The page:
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Tips for managing anxiety during continuous change

Last Modified: August 13, 2021

Healthy Mind


This post was written by Jeri Forrest, MSSA, LCSW, therapist, Employee Assistance Program, Parkview Health.  

There are many times in life when we have to navigate a barrage of changes, whether it be when we graduate high school, get married, start a career or a new business, grow our family or survive an unexpected upheaval, like a global pandemic. During these times, we are adjusting to various changes and are forced to make decisions. For example, with the pandemic, we were continually adjusting to sheltering in place, canceled events, working from home or not working, virtual learning for our children, limited to no contact with our friends and family and increased concern for our health and the health of our loved ones. During these times in life, you may notice you feel overwhelmed, lonely, confused, ambivalent, fatigued, depressed and/or anxious amongst other things.

Addressing anxiety


When navigating anxiety or any emotions during a time of transition, first create some awareness about what it is you’re feeling. What fears or concerns are you having?

It can be helpful to check-in with yourself multiple times per day to see what you are thinking and feeling. What body reactions do you notice? Do a body scan to identify what body sensations you are experiencing and how they change.

There needs to be space and time for us to see what emotion(s) we are feeling. It is important to acknowledge rather than bottle-up or ignore our emotions. You may even notice a change in your flexibility or capacity to manage stress or emotions during the transition.


Next, create a list of what things you can do to manage these emotions. Emotions are temporary, so ask yourself what things you can you do to “ride the wave” of what you are feeling. Ideas can include self-care, such as a hot shower or bath, facial, time alone or in quiet, perhaps to meditate or even take a nap. We all need time for rest and recouperation, especially during times of transition.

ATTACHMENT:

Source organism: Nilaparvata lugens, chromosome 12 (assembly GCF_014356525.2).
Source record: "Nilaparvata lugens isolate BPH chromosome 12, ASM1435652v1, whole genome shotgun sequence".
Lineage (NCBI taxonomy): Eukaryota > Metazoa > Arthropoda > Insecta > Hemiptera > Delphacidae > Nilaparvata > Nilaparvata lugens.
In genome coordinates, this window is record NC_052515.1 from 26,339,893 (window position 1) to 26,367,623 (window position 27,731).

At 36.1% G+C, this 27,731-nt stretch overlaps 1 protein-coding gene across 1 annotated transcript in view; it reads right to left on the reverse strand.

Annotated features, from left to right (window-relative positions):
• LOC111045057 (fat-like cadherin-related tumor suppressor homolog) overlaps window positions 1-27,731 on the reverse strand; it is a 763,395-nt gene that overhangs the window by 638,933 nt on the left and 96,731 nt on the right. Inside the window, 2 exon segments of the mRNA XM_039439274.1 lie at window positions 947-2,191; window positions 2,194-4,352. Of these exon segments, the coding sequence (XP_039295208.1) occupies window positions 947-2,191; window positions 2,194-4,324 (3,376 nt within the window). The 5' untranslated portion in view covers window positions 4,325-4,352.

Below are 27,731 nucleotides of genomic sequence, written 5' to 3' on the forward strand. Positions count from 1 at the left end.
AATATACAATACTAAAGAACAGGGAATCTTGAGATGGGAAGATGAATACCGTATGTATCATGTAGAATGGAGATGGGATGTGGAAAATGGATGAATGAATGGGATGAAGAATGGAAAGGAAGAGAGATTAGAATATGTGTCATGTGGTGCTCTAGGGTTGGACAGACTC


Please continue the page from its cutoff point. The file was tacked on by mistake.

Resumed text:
You can also find relief by participating in something that you enjoy doing or perhaps are good at, like exercising, reading, listening to a podcast, writing/journaling, playing a game, talking with others, going for a walk, gardening/landscaping, organizing, cleaning, taking pictures, painting/drawing/coloring, sculpting, caring for your pet, listening to music or playing an instrument. For example, if you enjoy painting, choose colors that reflect how you are feeling. Paint a picture of what that emotion looks like. These can all be ways to release emotions.

Other ideas on how to manage emotions include calming techniques. During times of change our stress response system can be on high alert and ready to go into fight, flight or freeze mode. Practice ways to calm your body and stress response system through calming techniques such as mindfulness practices, meditation, yoga, tai chi or diaphragmatic breathing.

My go-to calming technique is belly breathing. When you breathe in, your belly will rise and when you breathe out your belly will fall. Take slow breathes in through your nose and out through your mouth and notice the rise and fall. When we use our diaphragm to breathe it allows us to bring oxygen into our bloodstream and circulate it around our body and up to our brain, telling our stress response system that we can calm and relax.

Another tool to help manage emotions and calm your nervous system is to establish a routine for your day. When things are routine, they can feel predictable, which can help us feel safe and calm our nervous system. Additionally, with the constant changes, focus on what is within your control. Set boundaries for yourself in what you are willing or not willing to do.

Remember, when another change happens you can always adjust what you are doing to support yourself.

For additional support, contact your employer’s employee assistance team. At Parkview, co-workers and partners can reach EAP at 260-266-8060.



Body Scan Meditation by Jon Kabat-Zinn

Frames of Mind, The Theory of Multiple Intelligences by Howard Gardner

Diaphragmatic Breathing


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